1. Blog Post 171 describes his “burst of energy” as a pre-sleep arousal that tells you that his current bedtime is too late causing him to wake up too short on sleep to have good quality naps every day. This bedtime might have been fine when he was taking two naps a day on a regular basis when younger. I suggest that you move his bedtime to 6:00pm, if he falls asleep promptly, that is proof that 6:30 was too late. Perhaps, when regularly having long naps, the bedtime might shift to 6:15pm. On the other hand, if he falls asleep easily around 6:00pm, but regular long naps do not occur, then try a regular bedtime of 5:30pm: Observe latency to sleep at night and nap quality. Even if he wakes up in the morning a few minutes earlier, the earlier bedtime will produce better quality sleep. Please keep a record and let me know how it goes. Does this help?

  12. So to confirm, if we do. 6 pm bedtime , should we aim for out of crib in the morning is 6 am? Or still 6:30 (and if 5:30 bedtime then 5:30 am?)

    Will give it a try!

    1. There is no “aim for out of the crib” time. The wake up time may be a little earlier or later or unchanged. The quality of sleep sleep (related to early bed times) is more important than just sleep duration. Let me know what happens over the next few days.

  13. With the 6 pm bedtime he’s woken at between 4:45-5:15 am crying/screaming the last 5 days. He has fallen asleep around 6:15-6:20 pm. Naps have been 1.5 hours. Generally, post-nap he seems in a pretty good mood. Mornings, however, he seems very unhappy, clingy, and tired. I would describe his morning wake ups as “inconsolable.” Even when we go in, pick him up, and give him lots of hugs and kisses he just cries. Between 5-8 am crying occurs on and off, with tired signs. Could separation anxiety be the cause?

    1. Previously, you wrote:
      But there seem to be two lingering issues we aren’t sure how to deal with…
      1) about 75% of the time he only takes a 45 min-1 hour nap. The other 25% of the time it’s 1.5-2 hours. The days it’s longer, things go much better. A few times when he had a cold a week or so ago, if he woke after 45 min we went in and let him sleep on top of us on the bed since we felt it was extra important he sleep. Those times he was definitely still tired and able to sleep another hour or 1.5 on us. So I know he NEEDS more than 45 min. Whereas before this all started he would often wake halfway through a nap and resettle, if he wakes now it’s almost immediate screaming.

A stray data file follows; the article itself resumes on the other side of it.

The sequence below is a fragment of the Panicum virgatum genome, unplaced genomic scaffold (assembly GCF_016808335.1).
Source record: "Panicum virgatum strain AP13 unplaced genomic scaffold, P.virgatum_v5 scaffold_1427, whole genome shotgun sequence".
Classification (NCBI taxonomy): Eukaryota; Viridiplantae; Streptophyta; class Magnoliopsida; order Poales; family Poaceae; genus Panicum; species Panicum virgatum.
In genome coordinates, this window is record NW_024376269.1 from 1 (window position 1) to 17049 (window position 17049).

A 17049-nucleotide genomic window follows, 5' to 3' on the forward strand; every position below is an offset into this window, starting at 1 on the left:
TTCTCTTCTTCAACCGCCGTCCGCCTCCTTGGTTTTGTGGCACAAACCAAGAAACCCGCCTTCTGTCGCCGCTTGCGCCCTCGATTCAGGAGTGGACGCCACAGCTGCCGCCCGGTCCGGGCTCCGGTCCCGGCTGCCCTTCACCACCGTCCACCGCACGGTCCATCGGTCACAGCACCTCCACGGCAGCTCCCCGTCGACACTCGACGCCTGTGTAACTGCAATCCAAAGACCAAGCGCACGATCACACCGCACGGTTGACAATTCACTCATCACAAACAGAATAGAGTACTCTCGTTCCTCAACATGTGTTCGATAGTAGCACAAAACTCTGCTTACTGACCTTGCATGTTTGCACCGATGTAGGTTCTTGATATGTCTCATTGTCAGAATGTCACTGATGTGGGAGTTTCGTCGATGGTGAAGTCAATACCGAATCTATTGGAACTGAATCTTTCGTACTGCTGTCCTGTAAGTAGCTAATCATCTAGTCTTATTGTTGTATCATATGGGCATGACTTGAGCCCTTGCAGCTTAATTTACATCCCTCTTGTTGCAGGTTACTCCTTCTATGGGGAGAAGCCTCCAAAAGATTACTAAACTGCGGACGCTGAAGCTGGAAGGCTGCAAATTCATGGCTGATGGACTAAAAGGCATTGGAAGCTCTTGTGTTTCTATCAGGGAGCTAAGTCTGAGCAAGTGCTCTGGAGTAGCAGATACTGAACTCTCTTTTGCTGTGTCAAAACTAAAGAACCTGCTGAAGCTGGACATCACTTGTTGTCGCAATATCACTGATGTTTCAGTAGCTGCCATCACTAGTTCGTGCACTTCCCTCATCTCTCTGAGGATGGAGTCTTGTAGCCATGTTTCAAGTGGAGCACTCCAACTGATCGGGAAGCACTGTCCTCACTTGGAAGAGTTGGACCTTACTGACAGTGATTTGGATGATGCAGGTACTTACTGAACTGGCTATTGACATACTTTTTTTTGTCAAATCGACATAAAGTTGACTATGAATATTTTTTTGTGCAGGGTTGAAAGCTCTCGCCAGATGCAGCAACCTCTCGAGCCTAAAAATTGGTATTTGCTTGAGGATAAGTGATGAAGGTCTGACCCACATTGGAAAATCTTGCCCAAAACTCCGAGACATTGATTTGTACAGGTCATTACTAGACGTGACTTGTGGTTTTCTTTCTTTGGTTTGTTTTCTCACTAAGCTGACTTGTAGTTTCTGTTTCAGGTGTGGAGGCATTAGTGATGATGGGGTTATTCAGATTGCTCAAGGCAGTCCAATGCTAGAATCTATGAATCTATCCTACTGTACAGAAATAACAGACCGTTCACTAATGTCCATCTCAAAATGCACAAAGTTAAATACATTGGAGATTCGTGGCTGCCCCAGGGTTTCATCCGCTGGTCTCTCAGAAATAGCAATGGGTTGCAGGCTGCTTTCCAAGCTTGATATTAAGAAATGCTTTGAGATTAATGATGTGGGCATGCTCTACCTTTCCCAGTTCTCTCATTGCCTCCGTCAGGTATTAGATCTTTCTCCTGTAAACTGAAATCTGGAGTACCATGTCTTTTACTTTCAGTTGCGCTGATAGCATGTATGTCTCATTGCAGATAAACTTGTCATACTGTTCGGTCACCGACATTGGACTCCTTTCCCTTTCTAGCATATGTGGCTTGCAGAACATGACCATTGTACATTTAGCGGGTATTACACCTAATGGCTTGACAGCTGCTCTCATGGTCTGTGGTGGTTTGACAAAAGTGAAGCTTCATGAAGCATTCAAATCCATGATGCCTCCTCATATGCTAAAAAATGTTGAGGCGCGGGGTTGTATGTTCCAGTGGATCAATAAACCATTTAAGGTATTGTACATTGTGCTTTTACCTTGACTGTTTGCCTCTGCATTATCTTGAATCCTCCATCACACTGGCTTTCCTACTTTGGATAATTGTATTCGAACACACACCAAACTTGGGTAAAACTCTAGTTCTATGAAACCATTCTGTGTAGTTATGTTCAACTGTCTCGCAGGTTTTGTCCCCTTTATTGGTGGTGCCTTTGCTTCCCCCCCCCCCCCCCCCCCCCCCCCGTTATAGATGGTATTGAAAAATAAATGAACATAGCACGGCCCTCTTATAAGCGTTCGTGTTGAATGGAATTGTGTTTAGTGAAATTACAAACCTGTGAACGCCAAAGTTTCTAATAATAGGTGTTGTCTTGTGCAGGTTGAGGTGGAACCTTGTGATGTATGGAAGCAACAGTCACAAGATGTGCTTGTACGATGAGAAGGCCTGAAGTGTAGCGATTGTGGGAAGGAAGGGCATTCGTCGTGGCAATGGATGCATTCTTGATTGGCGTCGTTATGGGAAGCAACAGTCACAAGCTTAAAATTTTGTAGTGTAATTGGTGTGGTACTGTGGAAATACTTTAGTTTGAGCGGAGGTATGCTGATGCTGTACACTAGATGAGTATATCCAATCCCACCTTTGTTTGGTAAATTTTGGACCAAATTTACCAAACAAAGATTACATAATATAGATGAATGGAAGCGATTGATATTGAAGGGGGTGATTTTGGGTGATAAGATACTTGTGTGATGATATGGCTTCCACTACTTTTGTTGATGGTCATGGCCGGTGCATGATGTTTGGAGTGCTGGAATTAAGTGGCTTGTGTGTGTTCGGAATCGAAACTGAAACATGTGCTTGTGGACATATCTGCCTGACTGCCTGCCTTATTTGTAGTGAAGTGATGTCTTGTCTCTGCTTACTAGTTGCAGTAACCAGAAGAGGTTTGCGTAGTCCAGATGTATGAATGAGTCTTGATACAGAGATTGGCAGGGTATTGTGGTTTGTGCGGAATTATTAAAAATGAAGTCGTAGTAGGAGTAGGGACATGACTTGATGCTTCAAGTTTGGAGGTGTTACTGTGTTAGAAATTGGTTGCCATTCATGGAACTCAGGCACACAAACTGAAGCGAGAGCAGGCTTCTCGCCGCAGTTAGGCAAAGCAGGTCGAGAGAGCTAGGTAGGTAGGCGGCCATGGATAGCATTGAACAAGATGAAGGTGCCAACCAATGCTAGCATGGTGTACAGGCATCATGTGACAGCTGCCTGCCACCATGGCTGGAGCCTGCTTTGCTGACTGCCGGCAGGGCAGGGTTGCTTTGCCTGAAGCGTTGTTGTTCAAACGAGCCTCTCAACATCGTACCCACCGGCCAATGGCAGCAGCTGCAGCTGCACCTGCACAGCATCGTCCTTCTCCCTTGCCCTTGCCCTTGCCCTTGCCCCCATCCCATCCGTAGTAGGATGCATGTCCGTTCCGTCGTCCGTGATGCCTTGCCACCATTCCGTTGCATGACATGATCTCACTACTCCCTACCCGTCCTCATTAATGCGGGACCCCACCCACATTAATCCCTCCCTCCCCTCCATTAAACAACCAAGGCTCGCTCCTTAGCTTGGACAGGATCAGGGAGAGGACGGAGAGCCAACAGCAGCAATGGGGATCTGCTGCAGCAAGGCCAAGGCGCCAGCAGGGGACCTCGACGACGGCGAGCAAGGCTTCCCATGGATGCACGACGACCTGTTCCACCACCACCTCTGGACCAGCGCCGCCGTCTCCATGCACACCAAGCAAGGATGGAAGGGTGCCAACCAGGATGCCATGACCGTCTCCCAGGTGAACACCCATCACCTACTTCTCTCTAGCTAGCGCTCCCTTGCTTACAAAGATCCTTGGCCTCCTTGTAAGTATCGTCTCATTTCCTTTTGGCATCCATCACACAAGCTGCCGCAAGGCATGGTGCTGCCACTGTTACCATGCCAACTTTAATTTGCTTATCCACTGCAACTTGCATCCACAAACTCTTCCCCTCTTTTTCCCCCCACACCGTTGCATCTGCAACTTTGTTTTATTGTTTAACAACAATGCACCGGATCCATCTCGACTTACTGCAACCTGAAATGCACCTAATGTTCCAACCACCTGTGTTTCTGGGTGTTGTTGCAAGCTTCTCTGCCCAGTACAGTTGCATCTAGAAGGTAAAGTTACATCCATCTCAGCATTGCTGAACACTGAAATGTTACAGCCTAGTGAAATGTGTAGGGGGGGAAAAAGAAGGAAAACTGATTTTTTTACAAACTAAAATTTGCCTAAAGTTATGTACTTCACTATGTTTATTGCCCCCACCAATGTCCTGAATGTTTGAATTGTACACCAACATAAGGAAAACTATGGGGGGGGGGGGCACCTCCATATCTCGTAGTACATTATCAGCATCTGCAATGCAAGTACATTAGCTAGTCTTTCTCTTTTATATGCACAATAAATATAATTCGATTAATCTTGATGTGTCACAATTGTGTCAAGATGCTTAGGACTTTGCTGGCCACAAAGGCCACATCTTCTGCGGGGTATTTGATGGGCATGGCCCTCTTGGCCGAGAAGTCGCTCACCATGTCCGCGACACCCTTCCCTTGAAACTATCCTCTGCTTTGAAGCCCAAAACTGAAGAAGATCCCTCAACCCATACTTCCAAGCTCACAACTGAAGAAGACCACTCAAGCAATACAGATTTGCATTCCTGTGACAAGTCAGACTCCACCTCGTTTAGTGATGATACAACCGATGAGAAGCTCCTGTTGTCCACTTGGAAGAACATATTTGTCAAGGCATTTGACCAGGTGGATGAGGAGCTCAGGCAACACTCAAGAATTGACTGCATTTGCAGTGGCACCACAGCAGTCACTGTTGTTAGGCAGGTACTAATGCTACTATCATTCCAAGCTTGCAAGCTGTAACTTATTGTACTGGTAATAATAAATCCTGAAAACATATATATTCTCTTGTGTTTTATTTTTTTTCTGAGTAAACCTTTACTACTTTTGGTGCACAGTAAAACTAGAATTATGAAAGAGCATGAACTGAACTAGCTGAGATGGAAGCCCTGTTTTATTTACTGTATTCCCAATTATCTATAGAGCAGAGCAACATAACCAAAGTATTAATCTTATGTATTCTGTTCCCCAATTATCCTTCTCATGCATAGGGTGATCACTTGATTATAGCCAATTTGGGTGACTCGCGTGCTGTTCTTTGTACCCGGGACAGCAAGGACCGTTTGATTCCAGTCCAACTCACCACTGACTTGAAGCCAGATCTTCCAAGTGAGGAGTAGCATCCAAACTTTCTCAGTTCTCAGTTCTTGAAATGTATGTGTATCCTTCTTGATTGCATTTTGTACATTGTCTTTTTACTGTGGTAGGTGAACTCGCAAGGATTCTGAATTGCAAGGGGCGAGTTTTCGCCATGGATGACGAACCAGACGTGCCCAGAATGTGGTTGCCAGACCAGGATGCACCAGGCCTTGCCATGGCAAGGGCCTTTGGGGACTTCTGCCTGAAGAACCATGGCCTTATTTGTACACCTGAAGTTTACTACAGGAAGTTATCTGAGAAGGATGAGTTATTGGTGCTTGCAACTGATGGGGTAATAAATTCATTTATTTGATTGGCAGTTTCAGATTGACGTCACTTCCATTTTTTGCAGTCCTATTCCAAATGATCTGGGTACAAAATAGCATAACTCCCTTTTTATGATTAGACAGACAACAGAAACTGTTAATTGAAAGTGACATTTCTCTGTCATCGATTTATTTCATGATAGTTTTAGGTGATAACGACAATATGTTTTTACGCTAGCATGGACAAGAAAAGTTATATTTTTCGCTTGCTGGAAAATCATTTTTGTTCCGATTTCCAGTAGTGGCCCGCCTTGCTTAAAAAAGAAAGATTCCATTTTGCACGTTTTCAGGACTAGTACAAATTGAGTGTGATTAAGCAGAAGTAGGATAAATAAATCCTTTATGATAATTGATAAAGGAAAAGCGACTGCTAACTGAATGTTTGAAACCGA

2) almost every morning he’s been waking at 5 am screaming and standing in crib. We’ve tried different things… leaving him to cry it out (he doesn’t go back to sleep typically just continues to cry). A couple times went in to calm him and tell him to go back to sleep (doesn’t work). A few times got him up, took him downstairs and cuddled on couch (fell back asleep). We’ve been doing the “red for bed” and “green for wake” night light signals (we don’t leave it on all night, just at bedtime and then green goes on at 6:30 am). I would like to know what’s best to do as I feel like a need a consistent approach so he knows what to expect.
      I’m not sure what’s causing this. Maybe separation anxiety?

      Am I correct that the previous nap issue is resolved?
      Because you mentioned ‘separation anxiety’ twice, I suggest you talk to your pediatrician or some other professional about this.
      Regarding the early morning issues, previously you were inconsistent about ignoring versus giving attention, are you still inconsistent?
      Based on his nap and drowsy signs, do you think the bedtime routine starting time should be moved earlier or later?